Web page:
Friday, April 27, 2012
The Citizens United reward effect
by Larry Geller
I received a couple of emails on my previous rant on trust in state legislators.
To clarify, the theory is that the Citizens United effect is that legislators will be rewarded by future campaign contributions towards the November elections based on their support of corporate interests now. It’s happening nationwide.
State legislatures have passed outrageous laws because the influence of their constituents is waning as the support of corporate and special interests increases. People have no time to earn a living, care for their families, and spend time fixing government on top of everything else. Corporations, on the other hand, now have the incentive to spend more time (and money) courting political influence.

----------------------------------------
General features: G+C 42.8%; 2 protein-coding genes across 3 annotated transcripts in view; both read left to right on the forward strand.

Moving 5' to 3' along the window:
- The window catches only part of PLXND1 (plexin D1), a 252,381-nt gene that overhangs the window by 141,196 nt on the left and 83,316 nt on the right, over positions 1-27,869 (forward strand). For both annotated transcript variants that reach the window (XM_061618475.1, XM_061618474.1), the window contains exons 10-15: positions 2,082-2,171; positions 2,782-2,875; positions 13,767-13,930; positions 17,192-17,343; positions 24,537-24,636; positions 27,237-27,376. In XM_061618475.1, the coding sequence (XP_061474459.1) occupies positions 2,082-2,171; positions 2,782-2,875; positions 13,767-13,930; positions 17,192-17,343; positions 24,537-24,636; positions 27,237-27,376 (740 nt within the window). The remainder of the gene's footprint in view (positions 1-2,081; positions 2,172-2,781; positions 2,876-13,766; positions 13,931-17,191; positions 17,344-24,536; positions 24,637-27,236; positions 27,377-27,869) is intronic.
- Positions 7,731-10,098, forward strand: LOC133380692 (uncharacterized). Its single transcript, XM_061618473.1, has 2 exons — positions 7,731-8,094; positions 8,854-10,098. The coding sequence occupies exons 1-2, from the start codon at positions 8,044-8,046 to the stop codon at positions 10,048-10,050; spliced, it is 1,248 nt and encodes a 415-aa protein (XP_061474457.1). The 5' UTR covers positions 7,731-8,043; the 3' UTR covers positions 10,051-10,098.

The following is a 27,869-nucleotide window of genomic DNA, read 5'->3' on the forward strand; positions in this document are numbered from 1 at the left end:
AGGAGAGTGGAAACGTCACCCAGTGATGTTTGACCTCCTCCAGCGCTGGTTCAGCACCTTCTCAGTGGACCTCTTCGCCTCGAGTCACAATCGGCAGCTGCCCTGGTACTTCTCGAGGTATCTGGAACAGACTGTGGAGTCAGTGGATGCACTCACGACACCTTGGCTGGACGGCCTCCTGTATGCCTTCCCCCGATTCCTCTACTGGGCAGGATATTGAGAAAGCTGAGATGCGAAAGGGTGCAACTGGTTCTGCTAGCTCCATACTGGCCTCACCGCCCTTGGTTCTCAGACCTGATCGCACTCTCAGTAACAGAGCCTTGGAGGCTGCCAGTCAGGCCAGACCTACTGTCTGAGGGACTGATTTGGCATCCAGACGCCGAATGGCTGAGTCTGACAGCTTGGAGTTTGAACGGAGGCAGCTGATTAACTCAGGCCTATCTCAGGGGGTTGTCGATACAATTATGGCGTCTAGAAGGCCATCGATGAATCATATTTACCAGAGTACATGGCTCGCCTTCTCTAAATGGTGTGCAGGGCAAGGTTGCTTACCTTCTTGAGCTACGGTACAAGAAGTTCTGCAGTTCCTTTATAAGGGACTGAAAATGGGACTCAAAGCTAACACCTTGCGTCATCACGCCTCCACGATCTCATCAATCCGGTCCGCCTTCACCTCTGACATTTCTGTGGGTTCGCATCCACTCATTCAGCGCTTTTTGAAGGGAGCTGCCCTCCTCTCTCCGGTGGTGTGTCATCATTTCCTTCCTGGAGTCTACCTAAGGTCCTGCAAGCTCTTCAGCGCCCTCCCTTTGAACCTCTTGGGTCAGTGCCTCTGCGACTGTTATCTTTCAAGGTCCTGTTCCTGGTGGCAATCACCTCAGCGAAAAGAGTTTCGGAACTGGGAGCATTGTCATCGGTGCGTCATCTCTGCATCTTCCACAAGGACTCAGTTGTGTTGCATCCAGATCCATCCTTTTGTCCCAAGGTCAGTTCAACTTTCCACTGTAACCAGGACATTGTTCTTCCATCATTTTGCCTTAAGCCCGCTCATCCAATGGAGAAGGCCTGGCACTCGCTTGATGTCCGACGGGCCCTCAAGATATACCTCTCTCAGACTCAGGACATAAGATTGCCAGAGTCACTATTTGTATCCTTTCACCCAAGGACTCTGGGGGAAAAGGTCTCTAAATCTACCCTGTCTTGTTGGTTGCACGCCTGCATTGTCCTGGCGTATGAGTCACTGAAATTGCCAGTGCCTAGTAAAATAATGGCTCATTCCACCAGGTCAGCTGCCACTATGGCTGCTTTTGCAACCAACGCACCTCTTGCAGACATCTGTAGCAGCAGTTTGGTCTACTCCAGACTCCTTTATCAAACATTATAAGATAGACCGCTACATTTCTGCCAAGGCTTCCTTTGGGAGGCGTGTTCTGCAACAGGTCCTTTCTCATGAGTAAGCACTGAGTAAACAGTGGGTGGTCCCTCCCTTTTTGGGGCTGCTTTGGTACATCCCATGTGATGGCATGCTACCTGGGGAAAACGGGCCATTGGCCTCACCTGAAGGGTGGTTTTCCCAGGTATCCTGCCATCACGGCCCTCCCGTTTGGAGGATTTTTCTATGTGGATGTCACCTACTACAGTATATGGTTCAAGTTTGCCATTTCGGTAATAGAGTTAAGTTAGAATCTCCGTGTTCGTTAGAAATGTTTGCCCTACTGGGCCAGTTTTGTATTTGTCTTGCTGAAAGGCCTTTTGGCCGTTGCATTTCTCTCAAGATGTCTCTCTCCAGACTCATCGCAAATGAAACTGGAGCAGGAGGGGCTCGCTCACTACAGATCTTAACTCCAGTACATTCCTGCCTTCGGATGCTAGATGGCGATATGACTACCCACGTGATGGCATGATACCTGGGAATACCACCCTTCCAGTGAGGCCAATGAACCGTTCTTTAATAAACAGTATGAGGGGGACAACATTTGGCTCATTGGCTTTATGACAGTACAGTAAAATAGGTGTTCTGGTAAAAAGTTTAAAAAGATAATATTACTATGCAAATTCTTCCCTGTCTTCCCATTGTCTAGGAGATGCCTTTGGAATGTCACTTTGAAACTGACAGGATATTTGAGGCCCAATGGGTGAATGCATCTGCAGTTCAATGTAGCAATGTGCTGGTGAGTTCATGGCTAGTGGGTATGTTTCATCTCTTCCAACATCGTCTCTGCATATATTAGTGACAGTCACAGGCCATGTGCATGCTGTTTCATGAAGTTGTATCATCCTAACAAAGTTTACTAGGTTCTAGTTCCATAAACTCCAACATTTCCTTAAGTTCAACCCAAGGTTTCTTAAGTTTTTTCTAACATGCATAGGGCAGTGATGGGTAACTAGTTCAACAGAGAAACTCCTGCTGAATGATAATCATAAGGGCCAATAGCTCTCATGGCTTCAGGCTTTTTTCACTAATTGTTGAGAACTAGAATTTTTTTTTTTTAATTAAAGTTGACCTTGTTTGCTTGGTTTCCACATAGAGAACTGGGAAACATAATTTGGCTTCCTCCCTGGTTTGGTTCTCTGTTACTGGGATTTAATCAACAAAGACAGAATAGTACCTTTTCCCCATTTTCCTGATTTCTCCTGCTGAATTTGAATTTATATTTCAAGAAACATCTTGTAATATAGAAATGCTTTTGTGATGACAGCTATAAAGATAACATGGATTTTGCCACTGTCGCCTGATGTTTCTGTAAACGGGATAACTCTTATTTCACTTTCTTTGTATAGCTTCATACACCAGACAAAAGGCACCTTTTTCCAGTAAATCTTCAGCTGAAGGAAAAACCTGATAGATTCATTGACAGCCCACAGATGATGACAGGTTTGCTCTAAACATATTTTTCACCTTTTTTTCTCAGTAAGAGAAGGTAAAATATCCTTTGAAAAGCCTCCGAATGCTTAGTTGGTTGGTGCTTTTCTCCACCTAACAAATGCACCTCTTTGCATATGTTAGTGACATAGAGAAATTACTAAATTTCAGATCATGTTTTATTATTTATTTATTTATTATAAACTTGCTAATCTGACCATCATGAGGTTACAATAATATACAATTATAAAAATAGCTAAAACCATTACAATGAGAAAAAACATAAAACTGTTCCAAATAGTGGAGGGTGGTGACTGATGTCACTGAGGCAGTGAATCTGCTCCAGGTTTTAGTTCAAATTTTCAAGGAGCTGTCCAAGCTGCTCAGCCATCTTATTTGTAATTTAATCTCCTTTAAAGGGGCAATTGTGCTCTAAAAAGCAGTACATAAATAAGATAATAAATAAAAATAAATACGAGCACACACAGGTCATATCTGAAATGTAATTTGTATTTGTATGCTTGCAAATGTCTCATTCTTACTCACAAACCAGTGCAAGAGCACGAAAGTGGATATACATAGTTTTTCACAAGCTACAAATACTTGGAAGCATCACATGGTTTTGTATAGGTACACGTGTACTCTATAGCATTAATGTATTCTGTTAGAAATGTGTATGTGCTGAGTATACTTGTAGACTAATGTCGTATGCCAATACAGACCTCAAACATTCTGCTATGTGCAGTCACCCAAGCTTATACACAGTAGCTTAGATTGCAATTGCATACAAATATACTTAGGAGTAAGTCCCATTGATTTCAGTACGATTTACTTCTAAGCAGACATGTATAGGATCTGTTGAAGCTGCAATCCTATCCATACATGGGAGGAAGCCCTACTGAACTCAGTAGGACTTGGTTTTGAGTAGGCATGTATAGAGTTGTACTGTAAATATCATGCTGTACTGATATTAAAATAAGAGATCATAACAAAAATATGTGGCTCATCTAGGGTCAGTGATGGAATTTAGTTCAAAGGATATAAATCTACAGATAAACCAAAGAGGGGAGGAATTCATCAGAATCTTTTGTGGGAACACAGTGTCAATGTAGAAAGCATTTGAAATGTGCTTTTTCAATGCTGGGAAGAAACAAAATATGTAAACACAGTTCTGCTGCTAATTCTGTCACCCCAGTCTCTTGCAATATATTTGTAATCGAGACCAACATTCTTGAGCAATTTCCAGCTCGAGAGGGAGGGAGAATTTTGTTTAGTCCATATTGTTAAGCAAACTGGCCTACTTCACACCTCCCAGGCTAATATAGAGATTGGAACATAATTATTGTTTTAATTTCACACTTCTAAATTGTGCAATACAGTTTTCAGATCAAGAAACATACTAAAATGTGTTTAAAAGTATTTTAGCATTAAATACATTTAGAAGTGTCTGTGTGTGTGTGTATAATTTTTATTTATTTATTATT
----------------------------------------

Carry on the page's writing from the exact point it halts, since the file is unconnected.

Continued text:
It’s a huge problem for American democracy. On the local scene, it means that state legislators (here as elsewhere) pass corporate-friendly laws expecting to be richly rewarded between now and November. If they don’t produce for the biggest donors, their opponents will benefit, not them.
We need to be on guard and question legislators as individuals who are pushing for environmental law exemptions, or who have strained customary procedure to benefit large insurers or who ignore overwhelming popular testimony and move objectionable bills forward. The “legislature” doesn’t pass bad laws, individual legislators do.
Money certainly influences elections, but voters still have the last word. Democracy isn’t dead yet. So send that email, or call your representatives. Today, if possible, given the legislative calendar.
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